There is increasing evidence that cannabis users who drive while intoxicated put themselves and others at increased risk of motor vehicle crashes. Cannabis produces dose-related cognitive and behavioural impairments in laboratory and simulator studies [1–3]; cannabis users in surveys are more likely to report being involved in accidents than drivers who do not use the drug (e.g. [4,5]), and cannabis is the illicit drug detected most often in drivers who have been killed in motor vehicle crashes (see [6] for a review).

Older studies that measured inactive metabolites of cannabis did not show whether drivers were impaired at the time of the accident [6,7]. More recent studies have provided better evidence that cannabis-affected drivers are at a higher risk of being involved in crashes. Gerberich et al. [8] found that current cannabis users had a higher rate of hospitalization for accidental injury in a cohort of 64 657 patients from a health maintenance organization (HMO) (RR = 1.96). Mura et al. [9] found a similar relationship in a case–control study of Δ-9-tetrahydrocannabinol (THC) in the serum of 900 people hospitalized for injuries in motor vehicle accidents and 900 controls of the same age and sex admitted to the same French hospitals for reasons other than trauma (OR = 2.5). Drummer et al. [10] found an increased culpability in cannabis users (OR = 2.5) in 1420 Australian drivers killed in accidents and a dose–response relationship between blood THC level and culpability.

Cannabis use appears to increase the risk of motor vehicle crashes by two to three times [1], a much lower risk than alcohol (from six to 15 times). Given the lower risk and lower prevalence of cannabis than alcohol use, the proportion of accidents attributable to cannabis is much lower than that for alcohol (an estimated 2.5% of fatal accidents in France compared to 29% for alcohol [11]).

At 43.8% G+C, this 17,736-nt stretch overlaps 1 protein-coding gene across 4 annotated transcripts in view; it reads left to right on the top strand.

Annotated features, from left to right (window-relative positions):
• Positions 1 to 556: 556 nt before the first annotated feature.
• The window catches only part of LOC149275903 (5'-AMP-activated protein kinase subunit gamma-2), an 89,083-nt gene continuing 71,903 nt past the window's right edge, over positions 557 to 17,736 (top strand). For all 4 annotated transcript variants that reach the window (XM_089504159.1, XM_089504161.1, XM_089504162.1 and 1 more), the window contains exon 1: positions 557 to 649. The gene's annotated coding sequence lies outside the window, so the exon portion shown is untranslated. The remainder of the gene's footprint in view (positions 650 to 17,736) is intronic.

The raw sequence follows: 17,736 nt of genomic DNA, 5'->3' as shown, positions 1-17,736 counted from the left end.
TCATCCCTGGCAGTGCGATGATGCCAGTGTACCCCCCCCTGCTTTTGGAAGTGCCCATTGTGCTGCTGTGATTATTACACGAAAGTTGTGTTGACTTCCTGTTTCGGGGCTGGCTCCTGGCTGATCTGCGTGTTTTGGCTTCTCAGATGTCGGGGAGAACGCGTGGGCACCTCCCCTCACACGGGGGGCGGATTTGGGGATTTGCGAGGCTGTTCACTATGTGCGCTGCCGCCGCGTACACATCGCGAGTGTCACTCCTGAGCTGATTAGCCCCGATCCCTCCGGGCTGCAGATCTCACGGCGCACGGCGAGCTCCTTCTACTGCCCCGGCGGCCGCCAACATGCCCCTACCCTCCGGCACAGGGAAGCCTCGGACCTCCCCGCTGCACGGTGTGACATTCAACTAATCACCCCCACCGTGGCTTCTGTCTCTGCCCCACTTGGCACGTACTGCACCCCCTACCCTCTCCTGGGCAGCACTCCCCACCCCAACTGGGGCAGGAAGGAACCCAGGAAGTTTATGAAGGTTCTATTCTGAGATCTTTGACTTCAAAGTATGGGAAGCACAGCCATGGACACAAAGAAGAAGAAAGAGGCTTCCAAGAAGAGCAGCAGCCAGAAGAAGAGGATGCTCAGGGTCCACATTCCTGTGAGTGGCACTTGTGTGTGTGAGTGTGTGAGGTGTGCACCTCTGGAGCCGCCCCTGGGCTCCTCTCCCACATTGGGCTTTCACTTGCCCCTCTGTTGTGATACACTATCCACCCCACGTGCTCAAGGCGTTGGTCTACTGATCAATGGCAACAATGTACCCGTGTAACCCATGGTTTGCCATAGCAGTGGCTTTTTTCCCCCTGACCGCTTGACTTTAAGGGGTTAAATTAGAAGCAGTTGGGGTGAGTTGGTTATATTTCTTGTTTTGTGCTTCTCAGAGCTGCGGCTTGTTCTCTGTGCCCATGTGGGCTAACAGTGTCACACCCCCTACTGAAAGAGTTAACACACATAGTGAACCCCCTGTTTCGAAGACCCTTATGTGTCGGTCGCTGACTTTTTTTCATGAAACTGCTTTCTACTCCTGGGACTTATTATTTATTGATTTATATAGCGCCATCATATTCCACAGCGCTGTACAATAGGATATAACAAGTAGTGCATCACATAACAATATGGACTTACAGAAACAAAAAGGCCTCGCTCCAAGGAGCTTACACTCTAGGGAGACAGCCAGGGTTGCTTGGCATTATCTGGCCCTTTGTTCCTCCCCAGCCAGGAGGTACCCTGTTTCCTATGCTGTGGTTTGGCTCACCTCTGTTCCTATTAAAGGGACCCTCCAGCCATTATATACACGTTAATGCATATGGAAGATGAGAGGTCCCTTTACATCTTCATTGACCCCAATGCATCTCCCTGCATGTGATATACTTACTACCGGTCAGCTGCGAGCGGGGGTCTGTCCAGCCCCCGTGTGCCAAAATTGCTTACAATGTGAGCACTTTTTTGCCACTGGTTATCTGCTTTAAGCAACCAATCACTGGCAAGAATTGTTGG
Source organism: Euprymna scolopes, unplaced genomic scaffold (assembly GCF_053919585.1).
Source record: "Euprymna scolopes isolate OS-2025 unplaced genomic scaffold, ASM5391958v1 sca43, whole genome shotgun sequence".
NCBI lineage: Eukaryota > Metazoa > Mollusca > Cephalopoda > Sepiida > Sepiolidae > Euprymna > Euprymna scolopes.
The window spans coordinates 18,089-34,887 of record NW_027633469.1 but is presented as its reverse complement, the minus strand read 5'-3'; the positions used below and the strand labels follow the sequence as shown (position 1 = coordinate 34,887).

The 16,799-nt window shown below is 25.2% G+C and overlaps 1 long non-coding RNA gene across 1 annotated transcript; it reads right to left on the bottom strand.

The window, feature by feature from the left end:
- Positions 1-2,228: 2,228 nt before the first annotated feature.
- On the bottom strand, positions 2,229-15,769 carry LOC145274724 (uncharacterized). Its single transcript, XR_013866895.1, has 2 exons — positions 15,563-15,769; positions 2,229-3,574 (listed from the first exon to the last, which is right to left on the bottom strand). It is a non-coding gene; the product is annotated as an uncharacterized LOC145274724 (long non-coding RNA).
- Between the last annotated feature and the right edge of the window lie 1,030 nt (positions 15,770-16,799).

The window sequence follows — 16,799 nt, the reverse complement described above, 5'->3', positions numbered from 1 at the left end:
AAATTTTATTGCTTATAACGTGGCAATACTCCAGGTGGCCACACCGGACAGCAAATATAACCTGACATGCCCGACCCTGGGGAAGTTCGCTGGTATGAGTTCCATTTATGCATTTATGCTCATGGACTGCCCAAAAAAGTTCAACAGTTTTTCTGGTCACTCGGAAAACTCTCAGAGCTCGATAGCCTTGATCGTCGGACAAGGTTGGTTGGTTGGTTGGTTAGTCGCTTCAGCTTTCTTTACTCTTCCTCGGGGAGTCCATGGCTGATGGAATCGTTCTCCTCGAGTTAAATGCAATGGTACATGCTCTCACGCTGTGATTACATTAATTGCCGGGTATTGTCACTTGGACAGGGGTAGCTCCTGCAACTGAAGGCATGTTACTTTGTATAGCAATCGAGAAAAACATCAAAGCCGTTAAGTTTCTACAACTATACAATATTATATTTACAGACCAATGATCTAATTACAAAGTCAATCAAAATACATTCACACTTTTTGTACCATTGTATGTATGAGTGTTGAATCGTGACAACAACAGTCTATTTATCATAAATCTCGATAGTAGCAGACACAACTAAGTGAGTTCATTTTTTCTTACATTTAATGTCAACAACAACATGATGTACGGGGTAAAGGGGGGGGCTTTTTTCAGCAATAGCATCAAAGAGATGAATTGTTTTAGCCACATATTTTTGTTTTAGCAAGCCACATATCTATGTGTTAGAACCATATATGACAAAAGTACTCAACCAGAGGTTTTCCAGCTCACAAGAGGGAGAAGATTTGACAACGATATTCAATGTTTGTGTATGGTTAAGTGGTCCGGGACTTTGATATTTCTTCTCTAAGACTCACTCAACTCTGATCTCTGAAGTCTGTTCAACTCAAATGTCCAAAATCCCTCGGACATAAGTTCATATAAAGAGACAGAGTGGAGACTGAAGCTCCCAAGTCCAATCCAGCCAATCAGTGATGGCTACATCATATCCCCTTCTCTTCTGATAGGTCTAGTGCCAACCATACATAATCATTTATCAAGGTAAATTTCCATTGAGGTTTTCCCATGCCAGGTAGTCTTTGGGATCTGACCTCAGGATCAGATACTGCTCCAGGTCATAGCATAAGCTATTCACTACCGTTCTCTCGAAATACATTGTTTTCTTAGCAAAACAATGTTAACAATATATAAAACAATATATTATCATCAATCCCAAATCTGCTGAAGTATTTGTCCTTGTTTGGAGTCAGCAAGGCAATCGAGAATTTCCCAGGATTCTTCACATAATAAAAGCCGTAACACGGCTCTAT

Is there now sufficient evidence to discourage cannabis users from driving by conducting roadside drug testing? Any such policy requires specification of a level of THC in blood that provides per se evidence of impaired driving. Grotenhermen and colleagues, in this issue [12], have derived a provisional definition of a per se level using epidemiological evidence and a meta-analysis of laboratory and simulator studies. Sensibly, they have erred in the direction of setting a high level that may require downward adjustment in the light of further research.

Australian state governments have not waited for the development of a per se level. Victoria introduced random roadside saliva testing for cannabis and other drugs in an analogous way to breath testing in December 2004 and other states and territories are following suit [13]. If Australian legislators had restricted themselves to saliva testing when drivers had had an accident or displayed evidence of impairment, the law would have been uncontroversial but ineffective, because similar testing regimens have limited impacts on drink driving [14]. Instead, Australian legislators have assumed that this policy will produce the substantial reductions in road crashes that random breath testing did when combined with widespread publicity and highly visible and sustained enforcement [15,16].

Given the limited scientific evidence for a per se level of THC the Australian drug testing regimens lack evidential support. The illegality of cannabis has prompted a ‘zero tolerance’ approach in Australia, with any detectable amount of the drug tested constituting an offence [13]. On this policy, the definition of a per se level is irrelevant because road safety benefits are secondary to enforcement of drug laws.

The introduction of random saliva testing in Australia was not preceded by an extensive public debate about its civil liberties implications or probable deterrent effects. The civil liberties issues need more attention. Should the authorities have the power to force citizens to incriminate themselves when they have not committed a driving offence or been involved in an accident? And what real protections are there in this era of widespread DNA testing and offender profiling to prevent police retaining saliva samples of convicted drug drivers for criminal investigations?

Proponents of these laws argue that random drug testing will save lives, but so far no scientifically persuasive evidence has been produced that these laws have done so. The success of Australian roadside drug testing, accordingly, needs to be evaluated thoroughly to see if it reduces drug driving at an acceptable social and economic cost. If evidence of an impact on drug driving is forthcoming, citizens should have the right to debate whether these public health benefits offset the threats to democratic freedoms. Public debate is essential if random alcohol testing is not to serve as a Trojan horse for the introduction of wider and scientifically questionable laws without adequate public scrutiny.